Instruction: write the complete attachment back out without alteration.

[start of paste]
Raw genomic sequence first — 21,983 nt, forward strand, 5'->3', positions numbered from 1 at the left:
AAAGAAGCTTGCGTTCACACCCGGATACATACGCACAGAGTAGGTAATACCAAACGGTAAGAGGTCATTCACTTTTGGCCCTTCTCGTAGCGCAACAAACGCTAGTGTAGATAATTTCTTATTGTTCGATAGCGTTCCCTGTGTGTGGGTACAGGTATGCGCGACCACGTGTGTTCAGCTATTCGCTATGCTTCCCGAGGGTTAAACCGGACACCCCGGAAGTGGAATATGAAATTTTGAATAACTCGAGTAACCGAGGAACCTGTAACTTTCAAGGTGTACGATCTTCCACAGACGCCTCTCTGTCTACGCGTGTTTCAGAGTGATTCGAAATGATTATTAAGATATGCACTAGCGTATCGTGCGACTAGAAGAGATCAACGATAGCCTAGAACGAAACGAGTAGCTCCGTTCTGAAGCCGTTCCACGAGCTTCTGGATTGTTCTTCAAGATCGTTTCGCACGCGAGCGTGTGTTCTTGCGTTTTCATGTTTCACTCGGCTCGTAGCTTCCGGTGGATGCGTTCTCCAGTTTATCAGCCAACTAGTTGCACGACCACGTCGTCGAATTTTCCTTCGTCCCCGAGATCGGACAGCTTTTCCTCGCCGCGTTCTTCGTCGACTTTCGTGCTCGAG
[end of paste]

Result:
Raw genomic sequence first — 21,983 nt, forward strand, 5'->3', positions numbered from 1 at the left:
AAAGAAGCTTGCGTTCACACCCGGATACATACGCACAGAGTAGGTAATACCAAACGGTAAGAGGTCATTCACTTTTGGCCCTTCTCGTAGCGCAACAAACGCTAGTGTAGATAATTTCTTATTGTTCGATAGCGTTCCCTGTGTGTGGGTACAGGTATGCGCGACCACGTGTGTTCAGCTATTCGCTATGCTTCCCGAGGGTTAAACCGGACACCCCGGAAGTGGAATATGAAATTTTGAATAACTCGAGTAACCGAGGAACCTGTAACTTTCAAGGTGTACGATCTTCCACAGACGCCTCTCTGTCTACGCGTGTTTCAGAGTGATTCGAAATGATTATTAAGATATGCACTAGCGTATCGTGCGACTAGAAGAGATCAACGATAGCCTAGAACGAAACGAGTAGCTCCGTTCTGAAGCCGTTCCACGAGCTTCTGGATTGTTCTTCAAGATCGTTTCGCACGCGAGCGTGTGTTCTTGCGTTTTCATGTTTCACTCGGCTCGTAGCTTCCGGTGGATGCGTTCTCCAGTTTATCAGCCAACTAGTTGCACGACCACGTCGTCGAATTTTCCTTCGTCCCCGAGATCGGACAGCTTTTCCTCGCCGCGTTCTTCGTCGACTTTCGTGCTCGAG